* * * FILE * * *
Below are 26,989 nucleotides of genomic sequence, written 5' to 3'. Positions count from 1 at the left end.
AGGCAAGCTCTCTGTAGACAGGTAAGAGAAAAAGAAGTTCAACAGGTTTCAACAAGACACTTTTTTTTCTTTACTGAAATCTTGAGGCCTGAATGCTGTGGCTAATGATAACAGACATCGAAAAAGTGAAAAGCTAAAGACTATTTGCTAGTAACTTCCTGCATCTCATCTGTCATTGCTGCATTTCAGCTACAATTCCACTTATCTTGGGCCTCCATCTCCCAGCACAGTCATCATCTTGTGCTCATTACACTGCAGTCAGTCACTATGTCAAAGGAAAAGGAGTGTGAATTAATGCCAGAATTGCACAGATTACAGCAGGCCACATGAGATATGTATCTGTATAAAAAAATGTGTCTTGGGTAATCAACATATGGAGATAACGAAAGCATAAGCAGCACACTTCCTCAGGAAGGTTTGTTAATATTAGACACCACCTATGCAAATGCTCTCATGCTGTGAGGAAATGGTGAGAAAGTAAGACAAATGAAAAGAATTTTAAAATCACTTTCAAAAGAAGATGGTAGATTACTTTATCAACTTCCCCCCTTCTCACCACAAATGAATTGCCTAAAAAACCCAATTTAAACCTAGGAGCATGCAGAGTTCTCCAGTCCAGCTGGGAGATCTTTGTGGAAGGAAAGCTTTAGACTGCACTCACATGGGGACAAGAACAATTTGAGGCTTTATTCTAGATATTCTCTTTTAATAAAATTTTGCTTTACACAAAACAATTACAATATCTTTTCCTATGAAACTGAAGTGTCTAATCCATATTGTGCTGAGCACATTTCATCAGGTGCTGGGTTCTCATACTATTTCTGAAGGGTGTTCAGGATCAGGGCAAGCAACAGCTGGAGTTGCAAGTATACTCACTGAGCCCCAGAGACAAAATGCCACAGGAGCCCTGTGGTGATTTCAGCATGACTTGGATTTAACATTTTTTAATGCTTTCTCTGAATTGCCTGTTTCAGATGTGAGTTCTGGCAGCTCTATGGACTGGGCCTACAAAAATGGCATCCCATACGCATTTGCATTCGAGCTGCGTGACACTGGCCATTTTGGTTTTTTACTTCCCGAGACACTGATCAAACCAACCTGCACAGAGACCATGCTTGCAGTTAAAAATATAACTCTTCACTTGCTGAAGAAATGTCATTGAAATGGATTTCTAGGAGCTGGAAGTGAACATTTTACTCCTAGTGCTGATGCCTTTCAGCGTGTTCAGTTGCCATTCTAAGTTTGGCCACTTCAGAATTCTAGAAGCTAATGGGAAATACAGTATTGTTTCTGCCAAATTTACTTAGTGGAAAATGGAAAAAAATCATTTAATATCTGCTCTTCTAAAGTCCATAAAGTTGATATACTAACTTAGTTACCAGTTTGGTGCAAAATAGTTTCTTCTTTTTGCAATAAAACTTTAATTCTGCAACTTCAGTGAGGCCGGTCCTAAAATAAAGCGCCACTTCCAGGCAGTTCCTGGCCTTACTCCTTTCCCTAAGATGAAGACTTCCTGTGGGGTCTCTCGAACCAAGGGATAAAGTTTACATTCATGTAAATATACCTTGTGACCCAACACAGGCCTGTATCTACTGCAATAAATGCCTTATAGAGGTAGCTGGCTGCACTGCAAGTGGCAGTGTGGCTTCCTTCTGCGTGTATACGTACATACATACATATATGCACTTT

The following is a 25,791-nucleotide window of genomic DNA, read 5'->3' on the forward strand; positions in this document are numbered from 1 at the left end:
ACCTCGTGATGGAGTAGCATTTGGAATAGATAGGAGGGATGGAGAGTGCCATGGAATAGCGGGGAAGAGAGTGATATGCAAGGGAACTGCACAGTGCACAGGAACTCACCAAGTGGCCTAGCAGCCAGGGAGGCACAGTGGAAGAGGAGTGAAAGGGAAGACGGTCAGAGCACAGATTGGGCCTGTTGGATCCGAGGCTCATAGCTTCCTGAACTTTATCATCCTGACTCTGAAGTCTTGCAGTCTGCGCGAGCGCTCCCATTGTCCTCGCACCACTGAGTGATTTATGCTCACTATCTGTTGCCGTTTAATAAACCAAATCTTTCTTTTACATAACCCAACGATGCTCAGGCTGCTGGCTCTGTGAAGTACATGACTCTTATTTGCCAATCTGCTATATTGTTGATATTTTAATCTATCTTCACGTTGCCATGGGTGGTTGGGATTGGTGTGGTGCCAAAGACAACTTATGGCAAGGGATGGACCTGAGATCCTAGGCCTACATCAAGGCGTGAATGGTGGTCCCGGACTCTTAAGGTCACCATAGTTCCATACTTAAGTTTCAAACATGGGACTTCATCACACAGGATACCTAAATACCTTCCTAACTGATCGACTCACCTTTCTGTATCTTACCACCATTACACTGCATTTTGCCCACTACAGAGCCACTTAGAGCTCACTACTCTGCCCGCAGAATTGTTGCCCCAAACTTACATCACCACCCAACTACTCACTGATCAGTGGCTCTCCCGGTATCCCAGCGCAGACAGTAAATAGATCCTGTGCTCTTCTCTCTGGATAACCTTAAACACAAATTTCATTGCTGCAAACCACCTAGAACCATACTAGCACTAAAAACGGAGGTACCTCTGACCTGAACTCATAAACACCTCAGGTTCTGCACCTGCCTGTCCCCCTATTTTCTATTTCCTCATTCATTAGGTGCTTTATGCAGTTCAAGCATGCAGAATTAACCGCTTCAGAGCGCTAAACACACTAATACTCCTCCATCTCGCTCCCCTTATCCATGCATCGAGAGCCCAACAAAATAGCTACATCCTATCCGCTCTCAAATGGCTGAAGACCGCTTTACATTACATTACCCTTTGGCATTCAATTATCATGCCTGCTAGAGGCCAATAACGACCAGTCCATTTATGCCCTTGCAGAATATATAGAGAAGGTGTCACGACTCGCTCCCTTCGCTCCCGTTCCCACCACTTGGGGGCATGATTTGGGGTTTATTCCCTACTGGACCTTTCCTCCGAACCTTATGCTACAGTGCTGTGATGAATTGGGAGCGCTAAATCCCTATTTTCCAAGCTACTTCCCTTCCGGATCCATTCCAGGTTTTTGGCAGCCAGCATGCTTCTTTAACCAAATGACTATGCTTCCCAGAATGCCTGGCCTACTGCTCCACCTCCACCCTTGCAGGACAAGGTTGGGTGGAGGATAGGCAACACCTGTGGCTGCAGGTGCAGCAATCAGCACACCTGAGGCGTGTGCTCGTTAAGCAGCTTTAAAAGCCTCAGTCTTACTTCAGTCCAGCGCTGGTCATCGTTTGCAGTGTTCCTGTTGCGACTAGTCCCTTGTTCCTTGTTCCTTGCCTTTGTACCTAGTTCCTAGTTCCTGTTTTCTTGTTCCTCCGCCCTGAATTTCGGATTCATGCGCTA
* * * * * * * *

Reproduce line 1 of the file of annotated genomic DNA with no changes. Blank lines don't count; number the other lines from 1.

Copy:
Below are 26,989 nucleotides of genomic sequence, written 5' to 3'. Positions count from 1 at the left end.